On the other hand according to the better known theory popularised by Baron-Cohen:

people with autism may have an extreme of the male brain - good at systemising, very bad at empathising - and that studying autism with E-S theory in mind, can help increase our understanding of the condition.

Two largest sub-groups of autism are classic autism, and Asperger syndrome. Both share certain features: a difficulty in developing social relationships; a difficulty in communication; the presence of unusually strong, narrow interests; and a strong adherence to routines.

They differ in that in classic autism, the person might have an IQ at any point on the scale (even in the learning disabled range) and the person invariably had a language delay as a toddler. In Asperger syndrome, the person is always at least average in IQ (and may be well above average), and talked on time as a toddler. Autism spectrum conditions affect about one child in every 200, with males being far more likely than to be diagnosed.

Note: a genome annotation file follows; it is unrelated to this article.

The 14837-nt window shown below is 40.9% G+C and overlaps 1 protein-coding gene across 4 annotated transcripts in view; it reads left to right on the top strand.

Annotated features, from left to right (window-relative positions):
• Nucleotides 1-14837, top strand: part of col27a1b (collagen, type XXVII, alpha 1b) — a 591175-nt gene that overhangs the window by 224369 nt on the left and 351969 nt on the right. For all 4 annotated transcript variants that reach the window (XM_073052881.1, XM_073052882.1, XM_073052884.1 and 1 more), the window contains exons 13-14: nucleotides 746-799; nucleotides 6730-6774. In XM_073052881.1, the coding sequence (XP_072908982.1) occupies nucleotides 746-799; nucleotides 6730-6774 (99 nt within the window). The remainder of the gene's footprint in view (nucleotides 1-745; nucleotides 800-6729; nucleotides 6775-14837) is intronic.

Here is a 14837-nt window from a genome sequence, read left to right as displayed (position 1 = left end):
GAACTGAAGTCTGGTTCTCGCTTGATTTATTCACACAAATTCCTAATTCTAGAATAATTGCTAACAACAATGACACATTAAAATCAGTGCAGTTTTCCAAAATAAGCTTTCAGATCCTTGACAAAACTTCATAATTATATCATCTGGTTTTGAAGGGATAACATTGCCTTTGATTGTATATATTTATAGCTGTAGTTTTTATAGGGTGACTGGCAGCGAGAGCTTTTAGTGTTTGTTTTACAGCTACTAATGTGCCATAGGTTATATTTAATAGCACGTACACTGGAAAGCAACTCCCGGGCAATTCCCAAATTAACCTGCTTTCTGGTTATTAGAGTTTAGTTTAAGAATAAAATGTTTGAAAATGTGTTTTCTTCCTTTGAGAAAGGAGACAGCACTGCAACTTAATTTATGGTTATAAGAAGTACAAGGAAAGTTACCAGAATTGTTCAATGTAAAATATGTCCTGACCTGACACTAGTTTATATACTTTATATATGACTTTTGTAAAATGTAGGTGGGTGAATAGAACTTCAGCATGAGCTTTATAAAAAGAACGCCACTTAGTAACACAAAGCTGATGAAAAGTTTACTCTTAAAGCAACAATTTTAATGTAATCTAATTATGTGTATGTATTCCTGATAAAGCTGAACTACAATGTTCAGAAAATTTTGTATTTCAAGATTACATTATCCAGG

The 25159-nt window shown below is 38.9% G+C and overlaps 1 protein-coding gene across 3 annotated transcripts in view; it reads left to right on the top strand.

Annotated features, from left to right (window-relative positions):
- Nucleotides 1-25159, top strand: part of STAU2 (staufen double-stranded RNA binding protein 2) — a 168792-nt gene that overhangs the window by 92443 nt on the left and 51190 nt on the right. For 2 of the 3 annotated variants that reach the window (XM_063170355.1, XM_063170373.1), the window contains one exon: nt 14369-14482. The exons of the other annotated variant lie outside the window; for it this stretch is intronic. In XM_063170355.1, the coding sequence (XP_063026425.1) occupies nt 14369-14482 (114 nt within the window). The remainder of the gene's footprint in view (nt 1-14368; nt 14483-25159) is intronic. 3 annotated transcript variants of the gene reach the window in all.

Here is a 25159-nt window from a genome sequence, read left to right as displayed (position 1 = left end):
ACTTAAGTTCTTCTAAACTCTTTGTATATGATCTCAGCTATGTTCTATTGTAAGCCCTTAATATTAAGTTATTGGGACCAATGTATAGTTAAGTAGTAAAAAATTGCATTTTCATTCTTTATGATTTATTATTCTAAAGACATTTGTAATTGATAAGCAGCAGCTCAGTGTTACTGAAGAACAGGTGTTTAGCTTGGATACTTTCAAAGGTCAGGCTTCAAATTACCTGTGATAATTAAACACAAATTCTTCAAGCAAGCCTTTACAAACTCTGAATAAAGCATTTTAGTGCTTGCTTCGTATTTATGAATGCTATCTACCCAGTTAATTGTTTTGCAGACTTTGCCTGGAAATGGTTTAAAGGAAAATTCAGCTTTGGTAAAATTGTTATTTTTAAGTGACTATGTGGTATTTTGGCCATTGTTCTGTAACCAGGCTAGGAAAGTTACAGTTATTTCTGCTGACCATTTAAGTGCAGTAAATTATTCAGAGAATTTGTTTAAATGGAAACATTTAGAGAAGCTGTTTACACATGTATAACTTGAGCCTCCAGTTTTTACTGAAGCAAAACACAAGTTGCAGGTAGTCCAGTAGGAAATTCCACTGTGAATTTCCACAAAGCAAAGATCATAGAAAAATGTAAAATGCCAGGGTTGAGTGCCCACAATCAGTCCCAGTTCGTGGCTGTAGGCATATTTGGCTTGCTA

What's interesting is that the obsessional interests that people with autism spectrum conditions show often focus on a system. It may be an intense preoccupation with light switches in the house, or running water from the taps in different sinks in the house. For their long-suffering parents, these "obsessions" can be very hard to cope.

But according to the E-S theory the child may simply be focusing on the tiny details in the system - how fast the water flows when the tap is turned to different angles, or which lights go on when different switches are in the up or down position - using their intelligence to work out the underlying rules that govern the system. The characteristic approach they take is to home in on a topic or area of knowledge, and comb it for every detail, until they feel they've covered most if not all of the information available. The "obsession" might last weeks, months, or even years. And then typically, they move on to a new area to master.